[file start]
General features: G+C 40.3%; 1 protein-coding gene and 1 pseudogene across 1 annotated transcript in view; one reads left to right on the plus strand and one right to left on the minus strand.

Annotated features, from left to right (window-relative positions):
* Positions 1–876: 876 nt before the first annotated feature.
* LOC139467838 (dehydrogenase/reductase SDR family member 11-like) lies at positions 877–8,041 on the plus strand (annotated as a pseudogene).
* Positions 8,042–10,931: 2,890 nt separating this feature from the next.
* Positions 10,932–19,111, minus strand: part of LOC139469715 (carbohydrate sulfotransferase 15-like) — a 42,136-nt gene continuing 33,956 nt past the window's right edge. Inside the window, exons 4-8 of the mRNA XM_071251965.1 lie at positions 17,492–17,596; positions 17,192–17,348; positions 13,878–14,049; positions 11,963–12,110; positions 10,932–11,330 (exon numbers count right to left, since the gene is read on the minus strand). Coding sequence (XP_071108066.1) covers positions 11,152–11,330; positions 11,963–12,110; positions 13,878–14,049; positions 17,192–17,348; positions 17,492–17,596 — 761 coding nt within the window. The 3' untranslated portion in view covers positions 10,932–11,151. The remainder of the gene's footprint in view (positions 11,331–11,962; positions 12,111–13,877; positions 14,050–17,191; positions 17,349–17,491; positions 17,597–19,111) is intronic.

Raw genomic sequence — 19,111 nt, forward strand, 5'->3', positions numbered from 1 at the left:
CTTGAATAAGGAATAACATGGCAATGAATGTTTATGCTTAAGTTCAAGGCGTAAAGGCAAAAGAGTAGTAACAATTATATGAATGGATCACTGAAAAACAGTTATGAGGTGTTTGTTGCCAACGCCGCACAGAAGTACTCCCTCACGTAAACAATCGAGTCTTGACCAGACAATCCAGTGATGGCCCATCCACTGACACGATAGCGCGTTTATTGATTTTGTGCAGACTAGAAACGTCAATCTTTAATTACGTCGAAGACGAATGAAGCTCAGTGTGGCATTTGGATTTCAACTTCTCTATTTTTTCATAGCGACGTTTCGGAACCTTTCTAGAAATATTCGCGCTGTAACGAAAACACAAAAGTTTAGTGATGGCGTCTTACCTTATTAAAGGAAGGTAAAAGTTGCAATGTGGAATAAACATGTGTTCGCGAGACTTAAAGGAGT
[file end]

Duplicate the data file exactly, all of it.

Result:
General features: G+C 40.3%; 1 protein-coding gene and 1 pseudogene across 1 annotated transcript in view; one reads left to right on the plus strand and one right to left on the minus strand.

Annotated features, from left to right (window-relative positions):
* Positions 1–876: 876 nt before the first annotated feature.
* LOC139467838 (dehydrogenase/reductase SDR family member 11-like) lies at positions 877–8,041 on the plus strand (annotated as a pseudogene).
* Positions 8,042–10,931: 2,890 nt separating this feature from the next.
* Positions 10,932–19,111, minus strand: part of LOC139469715 (carbohydrate sulfotransferase 15-like) — a 42,136-nt gene continuing 33,956 nt past the window's right edge. Inside the window, exons 4-8 of the mRNA XM_071251965.1 lie at positions 17,492–17,596; positions 17,192–17,348; positions 13,878–14,049; positions 11,963–12,110; positions 10,932–11,330 (exon numbers count right to left, since the gene is read on the minus strand). Coding sequence (XP_071108066.1) covers positions 11,152–11,330; positions 11,963–12,110; positions 13,878–14,049; positions 17,192–17,348; positions 17,492–17,596 — 761 coding nt within the window. The 3' untranslated portion in view covers positions 10,932–11,151. The remainder of the gene's footprint in view (positions 11,331–11,962; positions 12,111–13,877; positions 14,050–17,191; positions 17,349–17,491; positions 17,597–19,111) is intronic.

Raw genomic sequence — 19,111 nt, forward strand, 5'->3', positions numbered from 1 at the left:
CTTGAATAAGGAATAACATGGCAATGAATGTTTATGCTTAAGTTCAAGGCGTAAAGGCAAAAGAGTAGTAACAATTATATGAATGGATCACTGAAAAACAGTTATGAGGTGTTTGTTGCCAACGCCGCACAGAAGTACTCCCTCACGTAAACAATCGAGTCTTGACCAGACAATCCAGTGATGGCCCATCCACTGACACGATAGCGCGTTTATTGATTTTGTGCAGACTAGAAACGTCAATCTTTAATTACGTCGAAGACGAATGAAGCTCAGTGTGGCATTTGGATTTCAACTTCTCTATTTTTTCATAGCGACGTTTCGGAACCTTTCTAGAAATATTCGCGCTGTAACGAAAACACAAAAGTTTAGTGATGGCGTCTTACCTTATTAAAGGAAGGTAAAAGTTGCAATGTGGAATAAACATGTGTTCGCGAGACTTAAAGGAGT